The Eberly Family shares its good fortune through a number of philanthropic vehicles, including The Eberly Foundation, The Eberly Family Charitable Trust and The Community Foundation of Fayette County. The Eberly Family Career Development Professorships of Biological Science support exceptional biological sciences faculty in MCS.
Dr. Frederick A. Schwertz Distinguished Professorship and Head, Department of Biological Sciences
Veronica Hinman, Professor of Biological Sciences
Hinman joined the Carnegie Mellon faculty in 2006 after earning her Ph.D. at the University of Queensland and completing a postdoctoral fellowship at the California Institute of Technology. Hinman’s research focuses on the evolution of gene regulatory networks (GRNs), the complex pathways that control the expression of genes. She uses echinoderms, including starfish, sea cucumbers and sea urchins, as models to study how GRNs control cell fate during the early stages of development and how they are reused in regeneration.
Hinman directs Echinobase, an open-access bioinformatics database that is the primary repository for genomic information on echinoderms. She also is a member of the Department of Computational Biology and Center for Nucleic Acids Science and Technology.
Dr. Frederick A. Schwertz had a long association with Carnegie Mellon as a student, an educator and a scientist, earning his bachelor’s, masters and doctoral degrees at Carnegie Tech and serving as an administrative fellow at the Mellon Institute of Industrial Research. He established the Dr. Frederick A. Schwertz Distinguished Professorship in Life Sciences in 2000. The professorship has historically gone to the head of the Department of Biological Sciences.
Falco DeBenedetti Career Development Professorship in Physics
Benjamin Hunt, Assistant Professor of Physics
Hunt joined the Carnegie Mellon faculty after earning his Ph.D. at Cornell University and completing postdoctoral research at Columbia University and the Massachusetts Institute of Technology. An experimental condensed matter physicist, Hunt studies the complex behavior matter exhibits in the quantum limit, including in two-dimensional materials. Hunt has received an Early Career Award from the Department of Energy and a Cottrell Scholar Award.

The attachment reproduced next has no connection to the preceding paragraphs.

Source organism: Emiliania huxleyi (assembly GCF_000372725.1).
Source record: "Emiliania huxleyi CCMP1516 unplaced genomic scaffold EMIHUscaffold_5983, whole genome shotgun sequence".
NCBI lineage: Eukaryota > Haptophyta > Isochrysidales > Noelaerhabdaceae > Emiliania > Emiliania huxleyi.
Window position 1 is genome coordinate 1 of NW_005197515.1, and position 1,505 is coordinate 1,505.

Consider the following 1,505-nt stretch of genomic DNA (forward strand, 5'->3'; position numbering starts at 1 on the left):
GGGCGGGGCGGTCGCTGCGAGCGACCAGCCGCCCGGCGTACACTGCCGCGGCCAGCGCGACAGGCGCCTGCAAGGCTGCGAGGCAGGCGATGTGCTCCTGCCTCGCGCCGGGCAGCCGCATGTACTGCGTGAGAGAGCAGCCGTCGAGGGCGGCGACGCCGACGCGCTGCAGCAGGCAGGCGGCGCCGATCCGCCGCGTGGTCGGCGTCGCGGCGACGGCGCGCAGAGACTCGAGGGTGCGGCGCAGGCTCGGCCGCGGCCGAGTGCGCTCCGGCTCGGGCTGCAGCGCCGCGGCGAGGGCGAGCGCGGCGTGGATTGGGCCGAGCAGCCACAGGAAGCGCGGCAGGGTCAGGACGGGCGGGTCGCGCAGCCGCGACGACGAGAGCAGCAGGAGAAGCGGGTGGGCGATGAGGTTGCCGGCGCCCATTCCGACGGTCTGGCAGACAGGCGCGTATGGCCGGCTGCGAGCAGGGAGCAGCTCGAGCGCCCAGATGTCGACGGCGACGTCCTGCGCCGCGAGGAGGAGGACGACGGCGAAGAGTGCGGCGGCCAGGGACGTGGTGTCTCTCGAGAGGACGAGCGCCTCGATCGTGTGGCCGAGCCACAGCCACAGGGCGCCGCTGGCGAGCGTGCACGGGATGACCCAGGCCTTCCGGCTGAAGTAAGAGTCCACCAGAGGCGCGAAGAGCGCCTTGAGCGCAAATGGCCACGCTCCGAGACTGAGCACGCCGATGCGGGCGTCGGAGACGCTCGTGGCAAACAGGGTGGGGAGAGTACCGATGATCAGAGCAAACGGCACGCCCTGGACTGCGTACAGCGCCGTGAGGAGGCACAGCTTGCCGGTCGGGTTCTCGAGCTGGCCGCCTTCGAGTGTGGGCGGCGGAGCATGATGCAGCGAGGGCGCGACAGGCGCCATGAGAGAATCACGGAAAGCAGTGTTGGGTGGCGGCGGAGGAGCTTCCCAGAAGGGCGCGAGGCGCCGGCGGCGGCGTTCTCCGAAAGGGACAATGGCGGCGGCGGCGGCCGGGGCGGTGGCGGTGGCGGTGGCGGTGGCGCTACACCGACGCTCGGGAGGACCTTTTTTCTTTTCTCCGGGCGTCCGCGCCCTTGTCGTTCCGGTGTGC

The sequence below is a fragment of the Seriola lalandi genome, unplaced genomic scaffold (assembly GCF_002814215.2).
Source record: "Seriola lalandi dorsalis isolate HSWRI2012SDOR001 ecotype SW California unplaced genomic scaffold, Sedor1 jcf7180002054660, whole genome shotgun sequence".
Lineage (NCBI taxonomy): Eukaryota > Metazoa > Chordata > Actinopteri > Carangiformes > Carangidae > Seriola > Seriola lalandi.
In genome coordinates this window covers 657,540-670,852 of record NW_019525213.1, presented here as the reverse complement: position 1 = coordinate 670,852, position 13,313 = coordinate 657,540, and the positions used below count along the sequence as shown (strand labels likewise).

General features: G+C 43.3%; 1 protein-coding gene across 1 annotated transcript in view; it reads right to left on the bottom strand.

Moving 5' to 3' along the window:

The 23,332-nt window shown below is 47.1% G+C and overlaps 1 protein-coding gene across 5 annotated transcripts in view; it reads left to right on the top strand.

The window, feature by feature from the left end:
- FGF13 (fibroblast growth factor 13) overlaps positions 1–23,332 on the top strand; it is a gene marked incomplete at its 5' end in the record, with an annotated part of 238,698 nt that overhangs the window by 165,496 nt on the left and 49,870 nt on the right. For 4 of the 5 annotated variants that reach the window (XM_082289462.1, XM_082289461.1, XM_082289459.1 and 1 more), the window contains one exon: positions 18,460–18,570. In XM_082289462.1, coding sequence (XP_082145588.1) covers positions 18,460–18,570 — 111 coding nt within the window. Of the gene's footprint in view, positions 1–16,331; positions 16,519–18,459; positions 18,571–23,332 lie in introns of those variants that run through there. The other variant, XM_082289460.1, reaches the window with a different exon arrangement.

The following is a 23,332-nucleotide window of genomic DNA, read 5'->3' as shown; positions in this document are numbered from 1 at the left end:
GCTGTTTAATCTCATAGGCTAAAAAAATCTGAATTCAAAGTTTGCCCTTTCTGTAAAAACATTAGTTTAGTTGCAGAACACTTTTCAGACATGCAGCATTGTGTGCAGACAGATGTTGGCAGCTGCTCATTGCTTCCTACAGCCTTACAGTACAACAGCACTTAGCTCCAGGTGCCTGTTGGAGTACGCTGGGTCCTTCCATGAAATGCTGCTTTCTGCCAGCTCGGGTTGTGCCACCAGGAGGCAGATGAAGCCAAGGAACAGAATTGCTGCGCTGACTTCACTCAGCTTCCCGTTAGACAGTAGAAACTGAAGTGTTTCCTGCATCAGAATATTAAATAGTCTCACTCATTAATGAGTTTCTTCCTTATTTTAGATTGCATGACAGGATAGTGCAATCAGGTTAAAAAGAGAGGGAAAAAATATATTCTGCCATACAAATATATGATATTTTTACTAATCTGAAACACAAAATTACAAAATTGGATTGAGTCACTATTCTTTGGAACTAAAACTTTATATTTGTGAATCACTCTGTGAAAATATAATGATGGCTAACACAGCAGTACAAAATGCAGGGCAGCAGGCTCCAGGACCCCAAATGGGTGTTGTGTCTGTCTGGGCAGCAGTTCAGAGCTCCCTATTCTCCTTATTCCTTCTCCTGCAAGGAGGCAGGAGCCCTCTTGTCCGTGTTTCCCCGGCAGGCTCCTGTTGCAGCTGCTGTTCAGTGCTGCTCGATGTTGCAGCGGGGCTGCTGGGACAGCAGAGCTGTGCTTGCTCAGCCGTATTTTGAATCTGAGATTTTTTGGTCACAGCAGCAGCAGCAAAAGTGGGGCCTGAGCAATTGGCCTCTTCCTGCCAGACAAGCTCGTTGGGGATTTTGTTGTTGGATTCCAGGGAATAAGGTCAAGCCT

Emma Falco DeBenedetti established the Falco-DeBenedetti Professorship in 2013 in memory of her husband, Sergio DeBenedetti. DeBenedetti joined Carnegie Tech in 1949 and taught and conducted research at Carnegie Tech and Carnegie Mellon until he retired in 1984.
Otto Stern Professorship of Physics
Curtis Meyer, Professor of Physics
Meyer joined the Carnegie Mellon faculty in 1993 after earning his Ph.D. from the University of California, Berkeley and completing postdoctoral work at the University of Zurich. A nuclear and particle physicist, Meyer furthers our understanding of quantum chromodynamics through his research on the nuclear matter that makes up the universe. He has conducted research at labs in the United States and Europe and has been the spokesperson for the GlueX experiment at Jefferson Lab in Newport News since 2007.
Curtis also serves as MCS’s first associate dean for research. He has previously served as the college’s associate dean for faculty and graduate affairs. He has won the college’s Julius Ashkin Teaching Award and the university’s William H. and Francis S. Ryan Award for Meritorious Teaching.
Otto Stern was one of the greatest physicists of the 20th century, winning the Nobel Prize in Physics in 1943 for his discovery of the magnetic moment of the proton. Stern was a research professor of physics at Carnegie Tech.